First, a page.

Ever since I was a little girl, Michael was my real-life Peter Pan, rescuing me from mundane reality and whisking me away into a land of shimmering magical joy. He kept the wonder of childhood alive in me, as he did in so many others, and gave my life a quality and richness that is impossible to describe. The further I floated into his world, the further I drifted away from the other. By the end, his was all I knew.
If you’d asked me at age 13 what I wanted more than anything in the world, I would have told you that I wanted to go to Michael and be his friend. You might have told me that this was impossible, that I was one of millions of fans and that I would never get anywhere near him. I heard the same thing time and again. Fortunately, I never listened to anyone but Michael, who always said you should believe in your dreams and that anything is possible. As usual, he was right.
My earliest memory of Michael is from the age of seven, when I watched The Wiz for the first time at my grandmother’s house. My mom came to take me home before it ended and I cried because I wanted to stay and watch the rest of the film, just so I could find out what happened to the Scarecrow. It was years later when I discovered that Michael WAS the Scarecrow. He captured my heart from the first moment.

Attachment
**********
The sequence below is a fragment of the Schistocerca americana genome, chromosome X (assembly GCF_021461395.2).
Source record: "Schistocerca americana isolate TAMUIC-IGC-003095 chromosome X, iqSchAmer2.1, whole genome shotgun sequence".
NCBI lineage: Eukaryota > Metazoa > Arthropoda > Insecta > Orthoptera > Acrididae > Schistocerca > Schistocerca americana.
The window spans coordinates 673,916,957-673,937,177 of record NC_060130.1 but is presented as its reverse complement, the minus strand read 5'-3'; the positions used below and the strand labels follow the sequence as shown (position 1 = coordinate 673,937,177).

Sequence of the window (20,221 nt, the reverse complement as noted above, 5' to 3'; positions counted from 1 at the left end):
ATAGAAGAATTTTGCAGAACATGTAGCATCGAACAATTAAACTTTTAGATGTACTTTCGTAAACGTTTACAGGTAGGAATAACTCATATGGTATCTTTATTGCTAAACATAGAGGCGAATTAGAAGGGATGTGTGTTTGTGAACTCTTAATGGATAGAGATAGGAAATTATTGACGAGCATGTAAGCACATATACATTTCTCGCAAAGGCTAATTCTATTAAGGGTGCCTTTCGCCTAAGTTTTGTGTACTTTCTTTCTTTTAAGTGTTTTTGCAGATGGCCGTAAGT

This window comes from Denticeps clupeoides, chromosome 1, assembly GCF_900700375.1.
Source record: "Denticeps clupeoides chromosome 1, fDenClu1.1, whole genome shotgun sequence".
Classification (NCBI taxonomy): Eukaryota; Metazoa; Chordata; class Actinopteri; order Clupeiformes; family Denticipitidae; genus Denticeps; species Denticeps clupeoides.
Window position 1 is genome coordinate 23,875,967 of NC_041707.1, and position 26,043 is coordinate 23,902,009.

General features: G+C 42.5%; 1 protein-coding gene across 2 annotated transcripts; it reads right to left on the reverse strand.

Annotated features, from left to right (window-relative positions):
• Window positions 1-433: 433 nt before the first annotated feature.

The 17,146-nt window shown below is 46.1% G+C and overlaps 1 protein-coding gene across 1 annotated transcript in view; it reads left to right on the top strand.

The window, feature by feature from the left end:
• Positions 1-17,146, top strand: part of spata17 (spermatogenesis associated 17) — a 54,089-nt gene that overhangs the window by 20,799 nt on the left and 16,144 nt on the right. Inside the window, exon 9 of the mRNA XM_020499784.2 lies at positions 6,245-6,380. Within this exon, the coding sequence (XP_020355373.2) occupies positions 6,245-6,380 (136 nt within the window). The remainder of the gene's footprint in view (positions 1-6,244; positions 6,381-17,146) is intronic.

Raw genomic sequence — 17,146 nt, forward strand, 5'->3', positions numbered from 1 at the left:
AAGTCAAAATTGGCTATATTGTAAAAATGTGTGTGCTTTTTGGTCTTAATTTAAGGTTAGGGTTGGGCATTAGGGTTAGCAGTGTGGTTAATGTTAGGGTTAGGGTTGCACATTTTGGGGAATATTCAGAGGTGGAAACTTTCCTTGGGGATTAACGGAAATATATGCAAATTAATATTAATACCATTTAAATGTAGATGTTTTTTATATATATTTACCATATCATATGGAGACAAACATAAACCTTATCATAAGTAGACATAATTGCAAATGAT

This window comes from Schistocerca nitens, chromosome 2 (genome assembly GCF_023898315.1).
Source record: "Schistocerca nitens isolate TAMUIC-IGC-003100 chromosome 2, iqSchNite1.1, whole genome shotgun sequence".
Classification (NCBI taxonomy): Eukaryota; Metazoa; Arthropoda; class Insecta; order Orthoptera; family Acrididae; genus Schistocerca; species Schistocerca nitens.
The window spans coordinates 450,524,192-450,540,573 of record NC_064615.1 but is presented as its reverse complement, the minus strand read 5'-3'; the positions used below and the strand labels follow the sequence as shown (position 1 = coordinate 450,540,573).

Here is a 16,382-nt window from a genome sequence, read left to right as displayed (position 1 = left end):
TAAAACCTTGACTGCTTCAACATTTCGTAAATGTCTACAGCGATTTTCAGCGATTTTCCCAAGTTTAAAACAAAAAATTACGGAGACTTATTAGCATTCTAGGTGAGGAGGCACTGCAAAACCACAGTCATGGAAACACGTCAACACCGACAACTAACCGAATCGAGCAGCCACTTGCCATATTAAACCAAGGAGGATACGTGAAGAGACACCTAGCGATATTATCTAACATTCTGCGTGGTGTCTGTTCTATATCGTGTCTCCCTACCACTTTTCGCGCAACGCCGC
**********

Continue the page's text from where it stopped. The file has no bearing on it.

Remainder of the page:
At age 13, I watched Moonwalker for the first time – and that was it. All the other posters came off my walls and over time, I plastered every inch of my bedroom with his image. I knew that I would love him forever and that he would always be a huge part of my life.
They say you should never meet your heroes. I’m sure that’s true in most cases. It’s normal for kids to idolize and idealize their favorite stars. But with Michael, what you see is what you get. There was no contradiction between the man I watched in Moonwalker and the man I talked to under a starlit sky in Las Vegas in 2007.
In 2009 one of my friends in Los Angeles nicknamed me Dory after the amnesiac fish in Finding Nemo. Why? Because I was so euphoric after every encounter with Michael, as if I’d just met him for the first time. No matter how many times I met him or how much time I spent with him, I never lost the miracle of who he is or forgot the little girl I was once, gazing up at the night sky and dreaming that one day I would stand in his presence.
Michael made fantasy reality. He made the impossible possible. He took the magic that exists only in fairytales and brought it into the real world. He was a gateway to another dimension, one in which possibility is defined by belief and imagination and not by concrete limitations. He connected us to something greater, something otherworldly, something divine. People say he’s different. He’s not just different. He’s better.